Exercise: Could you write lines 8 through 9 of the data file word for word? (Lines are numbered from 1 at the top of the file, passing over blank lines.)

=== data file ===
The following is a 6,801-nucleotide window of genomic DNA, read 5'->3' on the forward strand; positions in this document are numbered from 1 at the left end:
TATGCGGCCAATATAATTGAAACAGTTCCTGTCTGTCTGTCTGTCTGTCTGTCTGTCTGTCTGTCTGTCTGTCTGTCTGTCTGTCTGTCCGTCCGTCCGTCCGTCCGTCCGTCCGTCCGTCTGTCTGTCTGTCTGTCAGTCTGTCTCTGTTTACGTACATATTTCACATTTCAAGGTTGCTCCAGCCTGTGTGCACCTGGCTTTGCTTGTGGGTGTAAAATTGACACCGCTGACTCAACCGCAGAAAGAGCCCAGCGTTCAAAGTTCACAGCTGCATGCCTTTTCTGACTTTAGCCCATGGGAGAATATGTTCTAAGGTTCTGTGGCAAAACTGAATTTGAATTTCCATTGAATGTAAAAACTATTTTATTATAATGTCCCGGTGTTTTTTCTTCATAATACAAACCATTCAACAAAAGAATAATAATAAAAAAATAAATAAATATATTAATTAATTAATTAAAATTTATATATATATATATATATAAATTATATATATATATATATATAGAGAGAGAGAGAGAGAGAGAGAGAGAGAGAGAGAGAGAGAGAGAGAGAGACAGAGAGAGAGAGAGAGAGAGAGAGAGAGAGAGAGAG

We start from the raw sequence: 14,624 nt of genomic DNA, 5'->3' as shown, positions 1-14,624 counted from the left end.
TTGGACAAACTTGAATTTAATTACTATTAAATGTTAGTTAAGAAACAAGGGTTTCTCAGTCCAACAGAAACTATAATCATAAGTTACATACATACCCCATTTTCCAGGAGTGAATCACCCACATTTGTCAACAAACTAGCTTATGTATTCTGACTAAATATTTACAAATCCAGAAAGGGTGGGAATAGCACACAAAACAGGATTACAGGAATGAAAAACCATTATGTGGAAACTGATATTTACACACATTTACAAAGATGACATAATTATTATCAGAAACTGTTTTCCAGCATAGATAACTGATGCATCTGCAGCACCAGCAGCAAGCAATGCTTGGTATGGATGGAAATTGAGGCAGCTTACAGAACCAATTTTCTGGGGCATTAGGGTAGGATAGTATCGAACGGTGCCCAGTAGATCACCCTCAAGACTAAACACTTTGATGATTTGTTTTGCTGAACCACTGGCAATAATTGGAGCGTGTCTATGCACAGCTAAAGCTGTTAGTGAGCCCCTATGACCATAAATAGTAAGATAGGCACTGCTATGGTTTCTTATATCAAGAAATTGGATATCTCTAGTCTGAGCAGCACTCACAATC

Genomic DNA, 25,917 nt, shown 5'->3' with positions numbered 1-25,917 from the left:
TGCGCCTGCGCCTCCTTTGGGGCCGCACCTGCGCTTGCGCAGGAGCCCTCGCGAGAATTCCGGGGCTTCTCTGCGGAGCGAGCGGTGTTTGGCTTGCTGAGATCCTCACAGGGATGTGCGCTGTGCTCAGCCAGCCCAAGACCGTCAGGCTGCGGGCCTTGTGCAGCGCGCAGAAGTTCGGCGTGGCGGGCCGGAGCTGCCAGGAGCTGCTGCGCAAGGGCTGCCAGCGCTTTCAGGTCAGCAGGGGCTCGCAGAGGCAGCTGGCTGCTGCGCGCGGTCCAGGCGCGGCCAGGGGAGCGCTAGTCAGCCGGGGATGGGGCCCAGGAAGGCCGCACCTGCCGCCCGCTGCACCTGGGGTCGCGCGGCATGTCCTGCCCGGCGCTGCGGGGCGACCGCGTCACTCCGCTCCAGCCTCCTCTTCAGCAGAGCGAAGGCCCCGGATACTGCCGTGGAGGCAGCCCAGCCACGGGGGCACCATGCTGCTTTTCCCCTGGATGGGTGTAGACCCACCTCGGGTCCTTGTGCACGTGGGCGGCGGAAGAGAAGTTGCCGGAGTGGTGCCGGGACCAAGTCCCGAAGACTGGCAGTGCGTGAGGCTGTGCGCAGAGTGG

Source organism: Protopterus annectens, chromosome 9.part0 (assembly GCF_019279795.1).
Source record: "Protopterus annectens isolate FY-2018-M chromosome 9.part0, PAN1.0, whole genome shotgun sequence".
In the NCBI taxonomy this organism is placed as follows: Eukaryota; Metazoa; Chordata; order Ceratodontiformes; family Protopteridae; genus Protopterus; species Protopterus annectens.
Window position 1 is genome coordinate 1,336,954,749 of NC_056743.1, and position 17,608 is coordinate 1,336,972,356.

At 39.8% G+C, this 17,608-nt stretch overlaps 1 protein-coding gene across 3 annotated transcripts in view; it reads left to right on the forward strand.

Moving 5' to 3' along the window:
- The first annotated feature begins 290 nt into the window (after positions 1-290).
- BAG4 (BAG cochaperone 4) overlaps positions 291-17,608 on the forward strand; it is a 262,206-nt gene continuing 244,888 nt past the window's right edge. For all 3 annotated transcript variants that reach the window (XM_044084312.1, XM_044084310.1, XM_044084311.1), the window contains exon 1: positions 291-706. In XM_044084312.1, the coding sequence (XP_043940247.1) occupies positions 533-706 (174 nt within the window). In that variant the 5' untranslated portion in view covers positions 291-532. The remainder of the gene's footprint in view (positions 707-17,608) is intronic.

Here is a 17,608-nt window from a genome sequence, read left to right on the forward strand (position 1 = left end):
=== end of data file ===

Source record: "Protopterus annectens isolate FY-2018-M chromosome 9.part0, PAN1.0, whole genome shotgun sequence".
In the NCBI taxonomy this organism is placed as follows: Eukaryota; Metazoa; Chordata; order Ceratodontiformes; family Protopteridae; genus Protopterus; species Protopterus annectens.